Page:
For anyone well-versed on this war or those approaching it will little knowledge, Inferno will be an enlightening read. Hastings’ presentation is balanced and provides a good many insights that will challenge readers’ pre-conceptions of what took place. Far from being the “good war,” it was a brutal and tragic conflict that featured cruelty and ethical violations exhibited by both sides. What really sold me on this account were the personal stories of the people who experienced the war first-hand, combatants and civilians alike.

Journey Into The Whirlwind / Eugenia Semyonovna Ginzburg

Eugenia Semyonovna Ginzburg was a professor and an active member of the Communist Party who, in 1937, was caught up in Stalin’s Great Purge. Accused of participating in a “counter-revolutionary group,” she was found guilty and sentenced to ten years of solitary confinement. Journey Into The Whirlwind is her account of the events leading up to her arrest and the first three years of imprisonment. Ultimately, Ginzburg would spend the next eighteen years in the Russian gulag system.

Stalin’s Great Purge was a campaign of political repression in the Soviet Union. From 1936 to 1938 it involved a large-scale purge of the Communist Party and its government officials, all who were accused of being “saboteurs” or “counter-revolutionaries,” most found guilty based on forced confessions after being tortured. It has been estimated that at least 600,000 people died during this Purge. Ginzburg, who never did confess despite months of daily interrogations, barely escaped execution and was given a ten-year sentence of solitary confinement.

Ginzburg had two young children at the time of her arrest, neither of whom she was to see for the next eighteen years. After she was found guilty, her husband was also arrested, and he later died while imprisoned. Her parents, too, were arrested, and while soon released, they were stripped of all their possessions. Only the first year of Ginzburg’s sentence was actually spent in solitary confinement. Because the prison system was so overcrowded with other accused Party members, during her second year another woman shared her cell. After that, both were shipped to Siberia for hard labor in a number of different camps where a majority of the inmates died of starvation or disease within the first few years of their arrival.

Journey Into The Whirlwind is a heart-breaking account of all that she and the other women prisoners around her endured from 1937 to 1940. It is also an uplifting story of her indefatigable spirit and the kindness of fellow prisoners who provided support at various times when she was near death herself. This book was written after her release following Stalin’s death and was first published in 1967 after it was smuggled out of Russia.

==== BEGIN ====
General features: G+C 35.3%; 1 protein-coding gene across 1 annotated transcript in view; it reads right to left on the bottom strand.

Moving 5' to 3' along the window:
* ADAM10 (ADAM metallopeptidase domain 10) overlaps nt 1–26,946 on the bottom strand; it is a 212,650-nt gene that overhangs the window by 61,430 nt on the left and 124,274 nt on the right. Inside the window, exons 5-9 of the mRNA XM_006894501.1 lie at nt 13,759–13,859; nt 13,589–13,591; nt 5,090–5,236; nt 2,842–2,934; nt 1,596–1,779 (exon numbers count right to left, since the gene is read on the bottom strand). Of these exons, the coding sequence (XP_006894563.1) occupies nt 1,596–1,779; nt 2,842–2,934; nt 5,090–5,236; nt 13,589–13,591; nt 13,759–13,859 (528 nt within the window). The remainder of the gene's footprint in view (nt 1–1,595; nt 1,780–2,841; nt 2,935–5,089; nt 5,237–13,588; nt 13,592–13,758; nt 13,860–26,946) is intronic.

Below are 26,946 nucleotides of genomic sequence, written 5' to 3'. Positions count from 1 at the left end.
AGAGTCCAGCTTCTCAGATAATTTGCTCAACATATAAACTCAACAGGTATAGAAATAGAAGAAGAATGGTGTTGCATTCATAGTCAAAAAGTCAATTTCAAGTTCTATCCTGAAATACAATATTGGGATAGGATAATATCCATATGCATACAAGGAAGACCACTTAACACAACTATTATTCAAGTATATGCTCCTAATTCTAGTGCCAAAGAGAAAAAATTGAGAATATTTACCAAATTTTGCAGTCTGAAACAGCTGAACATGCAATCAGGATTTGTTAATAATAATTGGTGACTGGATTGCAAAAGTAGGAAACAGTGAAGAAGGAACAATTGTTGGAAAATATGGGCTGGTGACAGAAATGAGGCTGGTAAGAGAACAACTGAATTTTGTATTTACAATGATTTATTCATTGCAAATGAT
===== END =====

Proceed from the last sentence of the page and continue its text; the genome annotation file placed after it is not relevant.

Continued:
Ginzburg has an amazing eye for detail and her story of survival is a gripping one from beginning to end. The book is considered a classic account of Stalin’s reign of terror during the 1930s. It deserves a place on everyone’s reading list. With honest poignancy, she created a “lest-we-forget” masterpiece that will continue to resonate with readers for generations to come. Words of praise fail me…all I can do is encourage the curious to seek out this book at their public library.

All Fools’ Day

Almost Spring, but not quite.
The road it takes us on is never direct.
Impatient with cabin fever,
we often forget to ask, “Captain, may I.”
For every two steps forward,
it is another one back to the day before.
On this All Fools’ Day,
a courageous crocus telescopes through
the crusted snow as
daylight’s warmth collects in puddles to
contradict the lingering chill.
But April daydreams turn slippery when
darkness nips hope’s bud.
Tonight’s highway will provide no escape.

So close, yet so far away.
Walking beneath a sky now jagged with
the shards of ancient suns,
I suddenly recall an afternoon as distant,
the time Father came home
to announce it was a day to be foolish.
How we three children
battled him with misaimed snowballs
and jumped into icy puddles
with his laughter encouraging ours.
In his arms, he smelled
Spring fresh as he carried us indoors.
Almost, but not quite.
Once inside, he hardened like starlight.

Ice Skaters

We timidly tiptoe from the shore,
wary of every creak,
not trusting our full weight on its
slippery ballroom floor.
Lured by an orchestrating wind,
a couple, teenagers still,
are already out over their heads,
intoxicated by the dance.
Bold laughter echoes the music
that fills their eyes.
Laced into blades sharp enough
to draw warm blood
or a gush of icy water from below,
on fresh sea legs
they twirl, whirl and dare to taunt
the depths underneath.
Moon drunk and in starring roles,
the stage is theirs alone.
To them, at sixteen, tragedy is
an old wives’ tale
since forever seems unbreakable
and love’s invisibility is
firm ground for entwined dreams.
Joined hand in hand,
still eluding Time’s envious glance,
the weight of years
has yet to crack beneath their feet.